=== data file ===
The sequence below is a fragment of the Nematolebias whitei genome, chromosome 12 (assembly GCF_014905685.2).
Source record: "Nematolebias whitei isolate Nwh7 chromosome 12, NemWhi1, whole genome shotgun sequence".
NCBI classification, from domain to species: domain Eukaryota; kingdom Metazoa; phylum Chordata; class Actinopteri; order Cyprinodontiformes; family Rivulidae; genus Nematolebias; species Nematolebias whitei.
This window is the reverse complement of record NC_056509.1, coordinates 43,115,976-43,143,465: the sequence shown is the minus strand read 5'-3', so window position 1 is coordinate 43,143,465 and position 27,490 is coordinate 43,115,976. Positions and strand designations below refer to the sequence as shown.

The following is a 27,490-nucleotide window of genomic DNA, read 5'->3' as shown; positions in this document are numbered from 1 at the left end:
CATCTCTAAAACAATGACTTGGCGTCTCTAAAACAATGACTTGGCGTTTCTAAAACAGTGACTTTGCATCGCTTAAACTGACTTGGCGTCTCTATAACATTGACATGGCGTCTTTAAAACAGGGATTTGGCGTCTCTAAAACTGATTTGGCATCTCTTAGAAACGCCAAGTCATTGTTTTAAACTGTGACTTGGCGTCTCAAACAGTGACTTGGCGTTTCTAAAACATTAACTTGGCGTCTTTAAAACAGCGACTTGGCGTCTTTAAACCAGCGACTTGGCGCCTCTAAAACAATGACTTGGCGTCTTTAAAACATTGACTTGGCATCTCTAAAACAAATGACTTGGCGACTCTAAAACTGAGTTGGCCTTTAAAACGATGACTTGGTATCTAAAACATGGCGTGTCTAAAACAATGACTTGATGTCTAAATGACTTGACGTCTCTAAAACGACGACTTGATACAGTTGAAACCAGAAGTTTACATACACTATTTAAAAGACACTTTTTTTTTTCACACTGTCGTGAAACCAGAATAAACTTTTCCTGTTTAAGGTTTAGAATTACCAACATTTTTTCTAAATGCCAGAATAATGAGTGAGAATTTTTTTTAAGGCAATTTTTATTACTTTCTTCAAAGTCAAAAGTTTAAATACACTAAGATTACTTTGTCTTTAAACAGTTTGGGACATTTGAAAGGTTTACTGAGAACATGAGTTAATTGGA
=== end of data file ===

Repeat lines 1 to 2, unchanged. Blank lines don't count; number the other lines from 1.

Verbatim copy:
The sequence below is a fragment of the Nematolebias whitei genome, chromosome 12 (assembly GCF_014905685.2).
Source record: "Nematolebias whitei isolate Nwh7 chromosome 12, NemWhi1, whole genome shotgun sequence".